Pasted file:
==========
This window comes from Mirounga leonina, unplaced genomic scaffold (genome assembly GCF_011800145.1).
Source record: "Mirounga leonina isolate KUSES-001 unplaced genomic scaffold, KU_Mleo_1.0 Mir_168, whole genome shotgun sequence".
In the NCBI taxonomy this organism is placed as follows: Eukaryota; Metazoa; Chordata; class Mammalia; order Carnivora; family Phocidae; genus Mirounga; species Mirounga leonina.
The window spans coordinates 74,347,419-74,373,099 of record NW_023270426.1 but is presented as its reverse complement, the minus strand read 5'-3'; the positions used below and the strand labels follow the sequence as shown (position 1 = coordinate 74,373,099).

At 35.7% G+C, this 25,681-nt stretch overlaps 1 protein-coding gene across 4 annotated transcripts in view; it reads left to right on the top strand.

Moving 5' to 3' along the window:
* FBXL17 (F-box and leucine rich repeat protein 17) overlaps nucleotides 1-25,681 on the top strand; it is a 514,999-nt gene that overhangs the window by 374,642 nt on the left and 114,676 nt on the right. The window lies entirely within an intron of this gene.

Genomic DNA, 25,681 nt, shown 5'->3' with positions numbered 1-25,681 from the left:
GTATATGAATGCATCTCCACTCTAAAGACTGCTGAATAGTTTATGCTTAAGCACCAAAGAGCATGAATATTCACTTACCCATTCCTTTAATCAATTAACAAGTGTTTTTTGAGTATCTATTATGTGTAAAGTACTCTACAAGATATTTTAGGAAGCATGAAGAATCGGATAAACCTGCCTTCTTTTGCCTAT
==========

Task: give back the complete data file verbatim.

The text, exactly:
This window comes from Mirounga leonina, unplaced genomic scaffold (genome assembly GCF_011800145.1).
Source record: "Mirounga leonina isolate KUSES-001 unplaced genomic scaffold, KU_Mleo_1.0 Mir_168, whole genome shotgun sequence".
In the NCBI taxonomy this organism is placed as follows: Eukaryota; Metazoa; Chordata; class Mammalia; order Carnivora; family Phocidae; genus Mirounga; species Mirounga leonina.
The window spans coordinates 74,347,419-74,373,099 of record NW_023270426.1 but is presented as its reverse complement, the minus strand read 5'-3'; the positions used below and the strand labels follow the sequence as shown (position 1 = coordinate 74,373,099).

At 35.7% G+C, this 25,681-nt stretch overlaps 1 protein-coding gene across 4 annotated transcripts in view; it reads left to right on the top strand.

Moving 5' to 3' along the window:
* FBXL17 (F-box and leucine rich repeat protein 17) overlaps nucleotides 1-25,681 on the top strand; it is a 514,999-nt gene that overhangs the window by 374,642 nt on the left and 114,676 nt on the right. The window lies entirely within an intron of this gene.

Genomic DNA, 25,681 nt, shown 5'->3' with positions numbered 1-25,681 from the left:
GTATATGAATGCATCTCCACTCTAAAGACTGCTGAATAGTTTATGCTTAAGCACCAAAGAGCATGAATATTCACTTACCCATTCCTTTAATCAATTAACAAGTGTTTTTTGAGTATCTATTATGTGTAAAGTACTCTACAAGATATTTTAGGAAGCATGAAGAATCGGATAAACCTGCCTTCTTTTGCCTAT